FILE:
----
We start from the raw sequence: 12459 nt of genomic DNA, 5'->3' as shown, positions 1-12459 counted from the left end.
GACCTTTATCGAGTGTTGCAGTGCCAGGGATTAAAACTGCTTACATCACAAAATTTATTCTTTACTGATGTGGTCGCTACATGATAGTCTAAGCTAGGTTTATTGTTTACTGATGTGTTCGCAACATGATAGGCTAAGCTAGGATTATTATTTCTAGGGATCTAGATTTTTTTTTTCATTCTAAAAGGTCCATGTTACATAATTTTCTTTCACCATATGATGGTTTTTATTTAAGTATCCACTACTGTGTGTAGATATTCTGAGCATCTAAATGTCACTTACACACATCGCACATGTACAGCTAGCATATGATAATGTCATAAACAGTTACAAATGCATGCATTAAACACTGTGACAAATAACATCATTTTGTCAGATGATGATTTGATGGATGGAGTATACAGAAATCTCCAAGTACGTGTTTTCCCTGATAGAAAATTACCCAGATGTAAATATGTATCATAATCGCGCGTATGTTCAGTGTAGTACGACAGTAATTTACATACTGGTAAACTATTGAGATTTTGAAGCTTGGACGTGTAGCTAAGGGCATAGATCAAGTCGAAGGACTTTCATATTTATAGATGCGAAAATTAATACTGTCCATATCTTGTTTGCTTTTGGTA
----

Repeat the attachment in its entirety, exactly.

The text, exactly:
We start from the raw sequence: 12459 nt of genomic DNA, 5'->3' as shown, positions 1-12459 counted from the left end.
GACCTTTATCGAGTGTTGCAGTGCCAGGGATTAAAACTGCTTACATCACAAAATTTATTCTTTACTGATGTGGTCGCTACATGATAGTCTAAGCTAGGTTTATTGTTTACTGATGTGTTCGCAACATGATAGGCTAAGCTAGGATTATTATTTCTAGGGATCTAGATTTTTTTTTTCATTCTAAAAGGTCCATGTTACATAATTTTCTTTCACCATATGATGGTTTTTATTTAAGTATCCACTACTGTGTGTAGATATTCTGAGCATCTAAATGTCACTTACACACATCGCACATGTACAGCTAGCATATGATAATGTCATAAACAGTTACAAATGCATGCATTAAACACTGTGACAAATAACATCATTTTGTCAGATGATGATTTGATGGATGGAGTATACAGAAATCTCCAAGTACGTGTTTTCCCTGATAGAAAATTACCCAGATGTAAATATGTATCATAATCGCGCGTATGTTCAGTGTAGTACGACAGTAATTTACATACTGGTAAACTATTGAGATTTTGAAGCTTGGACGTGTAGCTAAGGGCATAGATCAAGTCGAAGGACTTTCATATTTATAGATGCGAAAATTAATACTGTCCATATCTTGTTTGCTTTTGGTA